Sunday, November 4, 2012
Platform UI Unification, Or Variety? Which Works?
Within the last few weeks, three of the biggest players in the software industry released products to fill the gaps in their respective platform offerings. Apple released it's iPad mini to go along with the iPod touch/iPhone, iPad 2, and Retina iPad. Microsoft released Windows 8, Windows Phone 8, and subsequently updated the XBOX UI. And Google. Ohhhhh Google. The land of the droids released the final two pieces to their platform puzzle, the Nexus 4 and Nexus 10, joining the Nexus 7 to complete the full Google-approved Android device offering.
Each company has it's own unique platform. As interesting as this is, perhaps more intriguing is the approach that each company takes to each user interface on each respective device. Apple's UI seems to be similar across the board, but differences are hiding around every corner, and the gap between phone/PMP and tablet is very wide. Microsoft is trying very hard to pull their design together and unify it as much as possible. In fact, one would be hard pressed to find many interface differences between Phone 8 and 8. Google, on the other hand, pointed out by their naming scheme, has decided to embrace each device as a step on the stairs of Android. Each device offers Android in very similar flavors, but for different purposes tailored to form factors spanning three sizes.
This arouses the question- which works? Is it better to unify everything, have each user interface be distinguishable by form factor, or keep the similarities in front, and the differences relatively hidden? Read on to find out.
First, I always like to put the market leader in the spotlight. Apple is known for trying the hardest to streamline their platforms. From the iPhone, to the iPad, and the iPod touch, Apple has implemented a very similar UI in each product. And it's that consistency that has attracted more and more users to the platform. People like to be familiar with all of their devices without any effort. Frankly, Apple is the only company right now that offers that in a UI. However, the similarities end with the UI. Across pocket-sized devices and tablets, the software offering is incredibly different. Apple understands that different form factors call for different functions. And hey, I can't help but agree. And so does the rest of the world. The most popular tablet on the planet is the iPad. And the most popular phone is the iPhone. Get over it, haters.
Microsoft has an approach that quite literally gives in to the pressure of Apple, and conforms to an almost unchanged user experience across all devices. But the similarities are sometimes unneeded. Microsoft wastes valuable application space in Windows 8 apps, where that space is filled on Windows Phone 8, and don't need to be filled on Xbox. It feels as though Microsoft has lost the ability to divide space to areas where more features can be added, and tries to keep the slate as bare as possible. Once again, this isn't necessarily a bad thing. But for me, I feel as though Microsoft is sidestepping an opportunity to build better apps in favor for platform uniformity, and that is the biggest sell out of all.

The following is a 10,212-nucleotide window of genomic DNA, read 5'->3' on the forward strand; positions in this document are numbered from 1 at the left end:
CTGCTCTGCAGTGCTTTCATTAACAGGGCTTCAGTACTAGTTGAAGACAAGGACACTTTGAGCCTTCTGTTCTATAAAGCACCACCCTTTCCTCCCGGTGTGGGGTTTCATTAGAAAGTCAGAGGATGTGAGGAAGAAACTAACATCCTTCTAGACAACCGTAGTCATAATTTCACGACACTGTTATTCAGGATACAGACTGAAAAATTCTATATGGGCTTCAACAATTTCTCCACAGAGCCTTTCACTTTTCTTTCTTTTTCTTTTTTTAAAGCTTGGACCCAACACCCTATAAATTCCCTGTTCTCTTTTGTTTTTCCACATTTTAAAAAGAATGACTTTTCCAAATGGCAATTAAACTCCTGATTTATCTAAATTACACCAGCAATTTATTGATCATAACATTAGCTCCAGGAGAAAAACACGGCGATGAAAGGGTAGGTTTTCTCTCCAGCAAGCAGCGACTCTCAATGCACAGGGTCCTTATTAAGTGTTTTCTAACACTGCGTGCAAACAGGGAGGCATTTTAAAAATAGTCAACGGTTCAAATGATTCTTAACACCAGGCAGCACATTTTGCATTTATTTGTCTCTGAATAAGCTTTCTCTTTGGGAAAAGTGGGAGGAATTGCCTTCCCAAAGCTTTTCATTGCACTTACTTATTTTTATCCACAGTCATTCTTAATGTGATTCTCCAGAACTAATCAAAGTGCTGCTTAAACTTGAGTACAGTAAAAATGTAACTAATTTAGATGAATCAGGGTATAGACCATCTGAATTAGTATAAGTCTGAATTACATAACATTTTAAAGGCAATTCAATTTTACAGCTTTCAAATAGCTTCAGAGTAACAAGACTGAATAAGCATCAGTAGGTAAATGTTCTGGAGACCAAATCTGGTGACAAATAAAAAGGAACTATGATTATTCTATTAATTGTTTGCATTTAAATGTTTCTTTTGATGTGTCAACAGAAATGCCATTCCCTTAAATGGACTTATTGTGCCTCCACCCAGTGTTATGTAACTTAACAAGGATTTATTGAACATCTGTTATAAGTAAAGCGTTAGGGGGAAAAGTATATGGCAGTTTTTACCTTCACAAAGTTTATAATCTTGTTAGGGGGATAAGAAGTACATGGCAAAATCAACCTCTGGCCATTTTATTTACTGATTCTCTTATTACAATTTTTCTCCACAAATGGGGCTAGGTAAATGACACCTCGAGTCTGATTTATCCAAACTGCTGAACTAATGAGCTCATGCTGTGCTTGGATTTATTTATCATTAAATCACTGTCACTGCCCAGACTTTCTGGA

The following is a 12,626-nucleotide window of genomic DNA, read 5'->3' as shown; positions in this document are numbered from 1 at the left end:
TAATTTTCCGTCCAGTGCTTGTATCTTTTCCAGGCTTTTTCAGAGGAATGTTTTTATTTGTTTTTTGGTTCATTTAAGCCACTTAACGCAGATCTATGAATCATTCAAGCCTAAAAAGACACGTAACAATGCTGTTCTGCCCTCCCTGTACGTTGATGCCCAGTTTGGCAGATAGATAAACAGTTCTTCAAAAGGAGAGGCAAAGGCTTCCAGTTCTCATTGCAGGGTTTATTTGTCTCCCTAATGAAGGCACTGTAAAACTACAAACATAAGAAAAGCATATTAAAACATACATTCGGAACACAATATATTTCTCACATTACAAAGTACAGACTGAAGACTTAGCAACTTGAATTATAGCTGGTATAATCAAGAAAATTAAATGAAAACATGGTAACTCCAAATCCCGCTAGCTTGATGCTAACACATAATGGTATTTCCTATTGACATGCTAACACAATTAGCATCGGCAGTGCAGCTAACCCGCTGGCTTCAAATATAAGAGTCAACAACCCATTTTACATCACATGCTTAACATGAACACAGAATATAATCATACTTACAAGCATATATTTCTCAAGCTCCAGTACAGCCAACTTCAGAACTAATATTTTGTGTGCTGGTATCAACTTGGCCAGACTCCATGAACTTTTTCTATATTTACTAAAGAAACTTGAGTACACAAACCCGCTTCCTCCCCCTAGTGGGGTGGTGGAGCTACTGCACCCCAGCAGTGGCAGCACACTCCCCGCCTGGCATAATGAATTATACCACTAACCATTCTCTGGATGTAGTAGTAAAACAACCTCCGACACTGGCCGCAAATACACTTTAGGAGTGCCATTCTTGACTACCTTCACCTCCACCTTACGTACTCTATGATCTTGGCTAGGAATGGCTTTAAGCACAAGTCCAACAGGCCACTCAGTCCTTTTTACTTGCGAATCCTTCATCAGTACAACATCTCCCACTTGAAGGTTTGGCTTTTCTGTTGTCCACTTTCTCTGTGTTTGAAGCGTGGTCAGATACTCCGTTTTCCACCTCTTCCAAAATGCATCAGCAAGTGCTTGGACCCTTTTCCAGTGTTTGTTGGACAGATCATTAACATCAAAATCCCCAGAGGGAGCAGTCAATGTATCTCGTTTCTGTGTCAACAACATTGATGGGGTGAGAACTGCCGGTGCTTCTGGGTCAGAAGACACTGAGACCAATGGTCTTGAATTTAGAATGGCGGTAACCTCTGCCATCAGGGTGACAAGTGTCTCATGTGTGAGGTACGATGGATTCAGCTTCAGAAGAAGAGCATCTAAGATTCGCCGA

Google is really, really, really, really good at keeping things as simple as possible. This is definitely evidenced by the uniformity of the Nexus 4, 7 and 10. However, where Apple only takes some advantage to interface similarity, and Microsoft lazily makes everything the same, Google strives to keep things similar for the sake of user choice. Because every device fills the same essential purposes, the buy decision comes from the form factor. However, this proves to be a failure when most tablet apps are just blown up smartphone apps, bringing us back to the Microsoft problem. Other than that, Google is really keen on stressing how each devices fills a different size-based use case, and quite frankly I love it. But like Microsoft, there's still a lot to be desired.
At the end of the day, platform uniformity and variety, as evidenced in Apple's mobile product line, is best had when blended together. It's good for devices to have similar user interfaces. However, the line should detach itself right there, as it's not always the best idea to "blow up" apps to larger displays for the sake of everything being the same. And that's not to say that mobile devices shouldn't be sold based on form factor either. I have found that I get more out of my iPod touch than I do my iPad, and that's just because I'm more of a instant-gratification, tiny device in my pocket kind of guy. But at the end of the day, like anything else in the world of consumer technology, the purchasing decision is up to the user. So dig in.
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